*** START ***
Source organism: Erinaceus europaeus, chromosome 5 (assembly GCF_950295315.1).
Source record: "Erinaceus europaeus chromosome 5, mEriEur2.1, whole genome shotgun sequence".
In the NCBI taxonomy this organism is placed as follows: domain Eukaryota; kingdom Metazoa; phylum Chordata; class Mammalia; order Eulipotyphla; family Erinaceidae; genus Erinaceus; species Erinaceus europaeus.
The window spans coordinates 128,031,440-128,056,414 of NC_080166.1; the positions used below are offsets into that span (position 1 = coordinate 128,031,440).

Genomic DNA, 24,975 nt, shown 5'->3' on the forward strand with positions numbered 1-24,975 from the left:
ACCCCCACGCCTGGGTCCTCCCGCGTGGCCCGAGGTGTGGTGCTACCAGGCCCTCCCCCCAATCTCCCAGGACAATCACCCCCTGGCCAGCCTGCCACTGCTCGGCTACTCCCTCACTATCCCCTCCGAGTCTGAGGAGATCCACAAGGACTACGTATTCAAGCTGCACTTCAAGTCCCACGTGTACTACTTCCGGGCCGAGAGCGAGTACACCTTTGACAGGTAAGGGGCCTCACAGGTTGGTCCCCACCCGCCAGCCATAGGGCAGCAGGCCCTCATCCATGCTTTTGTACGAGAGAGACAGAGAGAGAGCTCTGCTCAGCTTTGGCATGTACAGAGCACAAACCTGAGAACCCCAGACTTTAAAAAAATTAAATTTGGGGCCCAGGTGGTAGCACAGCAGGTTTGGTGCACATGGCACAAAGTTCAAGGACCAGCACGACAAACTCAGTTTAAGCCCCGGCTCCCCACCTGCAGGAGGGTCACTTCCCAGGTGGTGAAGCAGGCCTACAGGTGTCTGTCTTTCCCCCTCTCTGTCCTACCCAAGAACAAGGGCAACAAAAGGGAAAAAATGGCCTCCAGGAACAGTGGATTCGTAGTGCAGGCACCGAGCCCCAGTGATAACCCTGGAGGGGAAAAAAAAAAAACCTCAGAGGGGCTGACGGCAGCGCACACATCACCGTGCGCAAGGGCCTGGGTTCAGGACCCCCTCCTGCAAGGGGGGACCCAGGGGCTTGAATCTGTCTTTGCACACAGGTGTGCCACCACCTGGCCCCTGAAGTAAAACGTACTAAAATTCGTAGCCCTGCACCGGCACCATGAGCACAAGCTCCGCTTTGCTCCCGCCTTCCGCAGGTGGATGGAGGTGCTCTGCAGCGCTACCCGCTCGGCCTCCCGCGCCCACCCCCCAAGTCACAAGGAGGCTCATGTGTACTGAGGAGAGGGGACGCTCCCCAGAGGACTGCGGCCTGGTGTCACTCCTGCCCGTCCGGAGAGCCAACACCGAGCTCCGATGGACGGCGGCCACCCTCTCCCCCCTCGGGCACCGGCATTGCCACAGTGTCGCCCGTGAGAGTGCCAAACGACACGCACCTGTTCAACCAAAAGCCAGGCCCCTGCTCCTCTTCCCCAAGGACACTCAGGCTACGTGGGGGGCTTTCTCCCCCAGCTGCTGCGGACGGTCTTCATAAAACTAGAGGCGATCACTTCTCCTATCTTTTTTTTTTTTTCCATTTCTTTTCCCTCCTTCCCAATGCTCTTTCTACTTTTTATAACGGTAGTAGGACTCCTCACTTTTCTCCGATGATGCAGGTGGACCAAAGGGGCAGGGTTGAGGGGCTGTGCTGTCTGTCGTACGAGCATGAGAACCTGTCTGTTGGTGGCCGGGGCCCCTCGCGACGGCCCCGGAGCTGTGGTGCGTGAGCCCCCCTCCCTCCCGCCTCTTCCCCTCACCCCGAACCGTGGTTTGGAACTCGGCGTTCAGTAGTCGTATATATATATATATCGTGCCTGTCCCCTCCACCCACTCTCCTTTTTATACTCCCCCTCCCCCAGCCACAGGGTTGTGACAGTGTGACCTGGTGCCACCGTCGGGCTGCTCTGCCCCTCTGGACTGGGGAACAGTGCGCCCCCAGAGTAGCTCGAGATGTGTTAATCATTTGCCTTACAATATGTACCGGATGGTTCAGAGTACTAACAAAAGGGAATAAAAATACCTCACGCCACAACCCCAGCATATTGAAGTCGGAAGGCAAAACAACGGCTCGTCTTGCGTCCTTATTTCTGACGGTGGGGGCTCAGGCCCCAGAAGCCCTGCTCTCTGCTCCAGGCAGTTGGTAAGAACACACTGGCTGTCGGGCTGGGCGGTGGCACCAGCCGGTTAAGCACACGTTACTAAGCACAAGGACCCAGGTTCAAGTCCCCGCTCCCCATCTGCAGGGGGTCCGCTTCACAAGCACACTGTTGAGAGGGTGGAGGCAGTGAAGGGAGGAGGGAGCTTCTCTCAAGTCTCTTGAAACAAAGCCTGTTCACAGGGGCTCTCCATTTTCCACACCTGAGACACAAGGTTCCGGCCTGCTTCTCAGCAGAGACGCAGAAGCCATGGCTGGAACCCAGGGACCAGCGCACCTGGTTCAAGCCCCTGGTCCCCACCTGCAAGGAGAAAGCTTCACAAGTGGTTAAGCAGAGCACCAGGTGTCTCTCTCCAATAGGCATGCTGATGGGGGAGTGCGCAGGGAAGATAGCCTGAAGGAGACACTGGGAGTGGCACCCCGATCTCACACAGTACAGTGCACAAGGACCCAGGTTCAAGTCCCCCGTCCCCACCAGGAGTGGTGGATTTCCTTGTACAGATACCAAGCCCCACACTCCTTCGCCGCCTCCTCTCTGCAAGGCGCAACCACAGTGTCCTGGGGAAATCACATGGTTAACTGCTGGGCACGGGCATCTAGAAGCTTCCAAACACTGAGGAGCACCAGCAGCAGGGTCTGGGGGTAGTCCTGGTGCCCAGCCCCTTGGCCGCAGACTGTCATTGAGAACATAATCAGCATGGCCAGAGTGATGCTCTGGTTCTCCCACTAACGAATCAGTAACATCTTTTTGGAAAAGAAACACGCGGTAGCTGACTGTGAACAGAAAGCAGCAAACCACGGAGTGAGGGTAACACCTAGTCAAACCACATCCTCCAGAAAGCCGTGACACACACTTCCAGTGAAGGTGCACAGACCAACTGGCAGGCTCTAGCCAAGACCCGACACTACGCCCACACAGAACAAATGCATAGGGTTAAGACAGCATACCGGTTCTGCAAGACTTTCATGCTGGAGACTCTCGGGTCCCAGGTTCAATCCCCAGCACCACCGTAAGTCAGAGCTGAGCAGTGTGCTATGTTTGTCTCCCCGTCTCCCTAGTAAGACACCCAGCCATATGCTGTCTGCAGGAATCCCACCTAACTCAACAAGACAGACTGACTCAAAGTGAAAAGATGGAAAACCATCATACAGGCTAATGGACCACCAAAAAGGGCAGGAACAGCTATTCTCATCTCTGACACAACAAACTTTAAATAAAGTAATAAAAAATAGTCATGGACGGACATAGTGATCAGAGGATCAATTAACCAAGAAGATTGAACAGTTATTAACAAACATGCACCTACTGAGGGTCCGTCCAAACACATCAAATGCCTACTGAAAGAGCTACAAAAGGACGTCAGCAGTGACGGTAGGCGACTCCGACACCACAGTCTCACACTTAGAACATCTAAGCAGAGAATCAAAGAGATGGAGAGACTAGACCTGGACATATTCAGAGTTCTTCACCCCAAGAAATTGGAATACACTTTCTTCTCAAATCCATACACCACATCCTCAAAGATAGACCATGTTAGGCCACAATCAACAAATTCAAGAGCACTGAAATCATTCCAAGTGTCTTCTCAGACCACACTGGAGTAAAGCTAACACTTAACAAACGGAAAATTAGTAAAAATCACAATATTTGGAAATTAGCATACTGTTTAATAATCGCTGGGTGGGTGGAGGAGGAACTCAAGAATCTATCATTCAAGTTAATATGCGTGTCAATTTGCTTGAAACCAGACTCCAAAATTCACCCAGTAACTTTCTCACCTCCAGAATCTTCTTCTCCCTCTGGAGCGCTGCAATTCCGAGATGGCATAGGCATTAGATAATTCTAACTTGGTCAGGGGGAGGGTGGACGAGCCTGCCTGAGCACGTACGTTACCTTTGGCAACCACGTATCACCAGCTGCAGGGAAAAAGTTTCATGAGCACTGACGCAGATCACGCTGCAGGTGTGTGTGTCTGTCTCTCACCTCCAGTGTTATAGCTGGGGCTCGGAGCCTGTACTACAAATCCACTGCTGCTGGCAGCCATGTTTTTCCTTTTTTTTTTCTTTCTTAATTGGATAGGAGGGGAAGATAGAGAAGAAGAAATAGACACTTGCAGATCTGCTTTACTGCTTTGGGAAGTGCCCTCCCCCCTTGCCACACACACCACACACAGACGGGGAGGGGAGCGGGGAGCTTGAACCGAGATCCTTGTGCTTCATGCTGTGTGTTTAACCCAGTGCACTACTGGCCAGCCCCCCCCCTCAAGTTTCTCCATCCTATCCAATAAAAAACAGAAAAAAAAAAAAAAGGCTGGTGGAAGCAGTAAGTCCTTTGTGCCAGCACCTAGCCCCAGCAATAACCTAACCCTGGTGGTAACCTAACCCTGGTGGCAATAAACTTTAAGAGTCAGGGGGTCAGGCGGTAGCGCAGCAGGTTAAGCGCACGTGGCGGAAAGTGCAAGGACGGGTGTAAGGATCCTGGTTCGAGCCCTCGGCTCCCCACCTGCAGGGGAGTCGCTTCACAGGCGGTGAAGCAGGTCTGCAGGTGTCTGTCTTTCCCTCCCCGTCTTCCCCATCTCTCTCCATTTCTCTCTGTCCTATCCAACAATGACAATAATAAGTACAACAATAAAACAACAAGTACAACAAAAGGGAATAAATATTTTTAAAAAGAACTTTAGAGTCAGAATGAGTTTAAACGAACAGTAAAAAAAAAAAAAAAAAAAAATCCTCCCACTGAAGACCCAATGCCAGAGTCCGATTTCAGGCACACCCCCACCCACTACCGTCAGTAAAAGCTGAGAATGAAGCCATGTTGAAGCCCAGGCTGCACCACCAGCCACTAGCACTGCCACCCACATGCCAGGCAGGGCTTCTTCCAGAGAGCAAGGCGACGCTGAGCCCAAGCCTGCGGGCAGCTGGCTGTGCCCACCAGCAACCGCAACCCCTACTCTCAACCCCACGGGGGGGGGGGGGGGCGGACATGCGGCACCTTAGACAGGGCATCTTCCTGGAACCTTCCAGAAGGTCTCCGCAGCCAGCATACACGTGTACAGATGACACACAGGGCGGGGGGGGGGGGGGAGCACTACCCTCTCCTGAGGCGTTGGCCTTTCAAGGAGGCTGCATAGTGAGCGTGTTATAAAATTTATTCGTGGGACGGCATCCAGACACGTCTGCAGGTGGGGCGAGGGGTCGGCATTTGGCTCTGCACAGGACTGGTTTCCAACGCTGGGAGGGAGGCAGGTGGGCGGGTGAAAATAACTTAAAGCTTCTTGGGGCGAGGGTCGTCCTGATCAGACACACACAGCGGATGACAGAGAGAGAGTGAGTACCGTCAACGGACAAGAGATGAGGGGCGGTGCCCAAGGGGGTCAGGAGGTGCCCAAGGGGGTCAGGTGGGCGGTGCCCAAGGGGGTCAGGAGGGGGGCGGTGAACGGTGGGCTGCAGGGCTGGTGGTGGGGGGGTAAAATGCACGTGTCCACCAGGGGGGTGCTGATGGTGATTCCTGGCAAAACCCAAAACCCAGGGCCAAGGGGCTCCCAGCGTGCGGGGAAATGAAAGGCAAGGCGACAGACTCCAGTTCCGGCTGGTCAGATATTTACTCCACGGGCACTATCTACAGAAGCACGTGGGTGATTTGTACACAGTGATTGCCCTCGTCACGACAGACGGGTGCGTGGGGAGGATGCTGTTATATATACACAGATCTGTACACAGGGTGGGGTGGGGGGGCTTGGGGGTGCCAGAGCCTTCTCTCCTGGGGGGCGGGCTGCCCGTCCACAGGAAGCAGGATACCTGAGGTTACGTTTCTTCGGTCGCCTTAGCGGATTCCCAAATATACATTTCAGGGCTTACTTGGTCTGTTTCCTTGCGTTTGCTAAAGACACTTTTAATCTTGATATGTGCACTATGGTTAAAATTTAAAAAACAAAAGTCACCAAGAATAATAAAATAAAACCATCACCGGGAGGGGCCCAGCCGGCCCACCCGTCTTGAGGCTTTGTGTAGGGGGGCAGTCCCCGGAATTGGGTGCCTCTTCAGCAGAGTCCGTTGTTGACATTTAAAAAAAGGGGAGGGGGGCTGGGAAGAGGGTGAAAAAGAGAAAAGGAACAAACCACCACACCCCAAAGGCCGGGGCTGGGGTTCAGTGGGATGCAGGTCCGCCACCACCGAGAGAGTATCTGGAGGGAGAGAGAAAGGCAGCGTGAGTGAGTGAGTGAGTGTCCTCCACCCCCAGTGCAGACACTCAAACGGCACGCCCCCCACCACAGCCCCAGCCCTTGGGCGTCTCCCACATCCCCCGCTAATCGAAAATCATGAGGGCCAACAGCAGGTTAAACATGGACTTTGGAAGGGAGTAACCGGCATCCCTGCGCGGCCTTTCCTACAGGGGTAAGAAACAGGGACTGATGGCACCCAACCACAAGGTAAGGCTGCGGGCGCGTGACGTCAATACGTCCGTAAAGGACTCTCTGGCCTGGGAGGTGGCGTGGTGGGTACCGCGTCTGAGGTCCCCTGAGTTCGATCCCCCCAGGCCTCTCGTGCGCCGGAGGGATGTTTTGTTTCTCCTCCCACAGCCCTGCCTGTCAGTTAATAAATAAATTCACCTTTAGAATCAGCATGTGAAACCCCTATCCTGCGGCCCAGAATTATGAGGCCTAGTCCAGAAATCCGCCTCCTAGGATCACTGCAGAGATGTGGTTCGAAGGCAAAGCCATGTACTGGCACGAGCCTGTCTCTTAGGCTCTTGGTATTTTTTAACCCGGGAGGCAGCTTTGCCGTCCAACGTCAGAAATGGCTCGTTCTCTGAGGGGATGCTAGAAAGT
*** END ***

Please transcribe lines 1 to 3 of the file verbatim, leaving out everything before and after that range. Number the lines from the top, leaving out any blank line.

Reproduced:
Source organism: Erinaceus europaeus, chromosome 5 (assembly GCF_950295315.1).
Source record: "Erinaceus europaeus chromosome 5, mEriEur2.1, whole genome shotgun sequence".
In the NCBI taxonomy this organism is placed as follows: domain Eukaryota; kingdom Metazoa; phylum Chordata; class Mammalia; order Eulipotyphla; family Erinaceidae; genus Erinaceus; species Erinaceus europaeus.